The surreal landscape in post-election Britain


Both London and Brussels will have to tread with care

British Prime Minister Boris Johnson has won a decisive majority, on the back of a big swing from Labour to Conservatives in Leave-voting Britain. Out of 650 seats, the Conservative Party won 365 seats, a gain of 47 seats from the past. 

Support for the Conservatives rose by four points in the Midlands, the North East and Yorkshire — the regions of England that voted most heavily in favour of Leave. In contrast, the party’s vote fell back by a point in London and the South East. In Scotland, the improvement for the SNP was reiterated through the vote for the Conservatives falling by as much as four points. Consequently, the SNP ended up gaining 13 more seats in parliament. This gain in numbers has persuaded the SNP leader Nicola Sturgeon to insist that now, once again, there is no reason why she should not seek a second referendum on Scottish independence. Such a move might open up Pandora’s Box once again.

The electorate, as well as most EU countries, the US, Canada, Japan, and China, is now speculating about who will be Labour’s next leader. Jeremy Corbyn has said that it is up to the National Executive Committee (NEC) – Labour’s governing body — to decide when he goes as leader. He has said that he expects a new leader to be selected early in the new wear. 

There are only a few days left before Christmas but Johnson, as expected, has been very busy. He has been in touch with the new Conservative MPs (many of whom have been elected from constituencies traditionally held by Labour MPs), sorted out a mini cabinet shuffle (to fill posts made vacant by those who stood down ahead of the general election, including the culture and Welsh secretary posts) and also initiated steps required to have a vote on the Withdrawal Agreement Bill before Christmas. In this context, the government has decided to add a new clause to the Brexit bill to rule out any extension to the transition period beyond the end of next year. The PM has informed the MPs that this format would put an end to three years of “deadlock and delay.” With the large majority, the bill is expected to pass through parliament in time to meet his promise for the UK to leave the EU on January 31, 2020. The new roller-coaster ride has started. 

The Queen’s speech has set out the government’s upcoming legislative program linked to pledges made during the election campaign — most notably a guarantee on NHS funding. In addition, Johnson will immediately have to start negotiating a new trade agreement with the EU and have it ratified before the end of the post-Brexit transition period that ends on December 31, 2020.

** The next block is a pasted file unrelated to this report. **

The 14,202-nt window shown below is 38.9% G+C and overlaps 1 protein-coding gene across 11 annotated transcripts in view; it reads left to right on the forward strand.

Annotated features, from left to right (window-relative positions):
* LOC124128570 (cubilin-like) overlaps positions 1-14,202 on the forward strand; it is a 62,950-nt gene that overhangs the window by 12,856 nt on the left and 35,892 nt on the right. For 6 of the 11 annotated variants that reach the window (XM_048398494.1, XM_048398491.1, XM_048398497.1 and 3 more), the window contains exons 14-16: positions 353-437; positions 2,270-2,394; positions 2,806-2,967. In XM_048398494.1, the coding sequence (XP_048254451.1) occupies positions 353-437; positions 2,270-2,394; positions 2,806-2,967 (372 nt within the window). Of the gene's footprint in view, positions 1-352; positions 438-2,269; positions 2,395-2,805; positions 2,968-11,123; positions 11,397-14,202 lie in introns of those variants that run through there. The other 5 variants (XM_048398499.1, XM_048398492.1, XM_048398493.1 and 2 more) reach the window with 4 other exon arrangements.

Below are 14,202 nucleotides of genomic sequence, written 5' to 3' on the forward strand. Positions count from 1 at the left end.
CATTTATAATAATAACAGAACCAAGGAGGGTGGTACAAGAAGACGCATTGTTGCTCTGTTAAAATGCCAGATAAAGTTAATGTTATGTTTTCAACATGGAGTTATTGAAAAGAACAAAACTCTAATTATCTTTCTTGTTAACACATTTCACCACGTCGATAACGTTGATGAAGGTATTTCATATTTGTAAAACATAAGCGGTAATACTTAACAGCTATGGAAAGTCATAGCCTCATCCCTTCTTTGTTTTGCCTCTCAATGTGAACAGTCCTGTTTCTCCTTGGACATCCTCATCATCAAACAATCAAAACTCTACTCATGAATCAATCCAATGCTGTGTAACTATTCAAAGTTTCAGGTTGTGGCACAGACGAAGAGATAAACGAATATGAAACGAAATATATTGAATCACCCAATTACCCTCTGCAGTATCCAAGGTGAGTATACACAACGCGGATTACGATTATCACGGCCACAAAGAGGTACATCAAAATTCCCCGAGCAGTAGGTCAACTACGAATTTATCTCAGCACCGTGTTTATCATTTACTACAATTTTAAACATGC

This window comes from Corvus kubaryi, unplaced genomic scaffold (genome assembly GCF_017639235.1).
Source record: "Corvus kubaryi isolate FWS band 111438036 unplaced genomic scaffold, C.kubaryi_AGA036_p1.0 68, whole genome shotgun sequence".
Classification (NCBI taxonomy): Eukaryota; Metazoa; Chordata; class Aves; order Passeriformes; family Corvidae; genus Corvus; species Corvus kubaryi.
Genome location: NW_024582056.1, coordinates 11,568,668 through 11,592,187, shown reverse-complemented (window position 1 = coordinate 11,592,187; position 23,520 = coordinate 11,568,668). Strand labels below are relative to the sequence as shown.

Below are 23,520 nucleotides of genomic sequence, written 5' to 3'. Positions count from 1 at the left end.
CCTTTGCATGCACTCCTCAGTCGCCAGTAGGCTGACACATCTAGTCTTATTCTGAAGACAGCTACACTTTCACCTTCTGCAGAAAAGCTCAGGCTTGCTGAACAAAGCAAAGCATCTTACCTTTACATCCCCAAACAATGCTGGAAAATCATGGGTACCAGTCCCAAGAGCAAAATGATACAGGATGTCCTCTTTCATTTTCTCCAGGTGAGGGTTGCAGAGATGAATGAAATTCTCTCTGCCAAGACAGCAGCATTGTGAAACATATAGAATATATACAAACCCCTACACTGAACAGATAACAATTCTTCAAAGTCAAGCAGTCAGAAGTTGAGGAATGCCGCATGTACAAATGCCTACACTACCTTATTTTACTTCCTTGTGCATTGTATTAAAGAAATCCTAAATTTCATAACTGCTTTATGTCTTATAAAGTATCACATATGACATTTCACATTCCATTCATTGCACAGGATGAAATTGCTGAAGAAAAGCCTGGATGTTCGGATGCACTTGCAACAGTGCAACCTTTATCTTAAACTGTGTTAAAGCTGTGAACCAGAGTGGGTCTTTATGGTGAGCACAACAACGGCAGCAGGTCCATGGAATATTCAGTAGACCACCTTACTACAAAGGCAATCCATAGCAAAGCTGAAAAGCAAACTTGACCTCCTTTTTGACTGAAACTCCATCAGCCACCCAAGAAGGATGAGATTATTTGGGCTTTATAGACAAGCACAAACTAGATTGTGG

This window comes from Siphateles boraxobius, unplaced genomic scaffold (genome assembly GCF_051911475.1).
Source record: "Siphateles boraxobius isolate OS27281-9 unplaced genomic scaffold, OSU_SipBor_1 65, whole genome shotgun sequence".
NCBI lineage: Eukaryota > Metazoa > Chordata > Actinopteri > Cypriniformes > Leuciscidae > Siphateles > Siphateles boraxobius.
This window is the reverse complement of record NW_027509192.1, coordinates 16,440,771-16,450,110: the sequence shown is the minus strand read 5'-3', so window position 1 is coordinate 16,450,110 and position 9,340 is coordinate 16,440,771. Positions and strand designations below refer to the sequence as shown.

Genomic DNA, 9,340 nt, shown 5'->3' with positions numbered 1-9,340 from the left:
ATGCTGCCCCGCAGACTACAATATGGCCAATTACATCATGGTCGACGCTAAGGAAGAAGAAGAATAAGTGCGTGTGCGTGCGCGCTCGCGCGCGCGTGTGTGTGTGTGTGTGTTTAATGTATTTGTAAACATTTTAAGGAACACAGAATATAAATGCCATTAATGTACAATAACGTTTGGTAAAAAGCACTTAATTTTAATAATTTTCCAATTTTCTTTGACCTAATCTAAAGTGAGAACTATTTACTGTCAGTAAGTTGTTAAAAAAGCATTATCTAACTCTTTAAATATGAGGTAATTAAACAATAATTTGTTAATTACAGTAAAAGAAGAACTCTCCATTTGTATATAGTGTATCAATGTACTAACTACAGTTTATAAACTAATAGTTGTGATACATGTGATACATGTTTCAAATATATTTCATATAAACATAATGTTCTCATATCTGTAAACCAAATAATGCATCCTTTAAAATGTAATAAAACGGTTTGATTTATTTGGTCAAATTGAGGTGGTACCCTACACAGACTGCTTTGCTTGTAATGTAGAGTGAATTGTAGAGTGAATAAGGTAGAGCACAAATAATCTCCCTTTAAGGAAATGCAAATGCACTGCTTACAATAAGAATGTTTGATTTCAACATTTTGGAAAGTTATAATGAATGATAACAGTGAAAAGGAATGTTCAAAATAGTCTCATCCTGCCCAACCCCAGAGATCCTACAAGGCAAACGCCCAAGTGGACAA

Strategists within the EU have been carefully considering different aspects now that Johnson has won a remarkable victory. They are worried about certain factors, namely, concerning the UK’s transition and future relationship with the EU. 

The transition period, which effectively preserves the status quo aside from the fact that the UK will no longer be represented in the EU’s institutions or have voting rights, will begin once the UK leaves the EU and is due to last until December 2020. 

At this point, according to Larissa Brunner, there is little hope that a trade agreement between the EU and UK can be reached and ratified between February and December 2020, so an extension will probably be necessary if the UK is not to fall off the cliff edge and end the transition period with no agreement about the future relationship in place. The timing of a request could be tricky. While the EU will need the UK to decide on an extension quickly, Johnson might prefer to delay it, to avoid having to admit shortly after winning the premiership on a promise to “get Brexit done” that the UK would actually need to continue to abide by EU rules for longer and pay more into the union’s budget than planned. 

A surreal landscape is in front of both the UK and also the EU. Both London and Brussels will have to tread the ground in front of them with care. 

Muhammad Zamir, a former ambassador, is an analyst specialized in foreign affairs, right to information, and good governance. He can be reached at [email protected]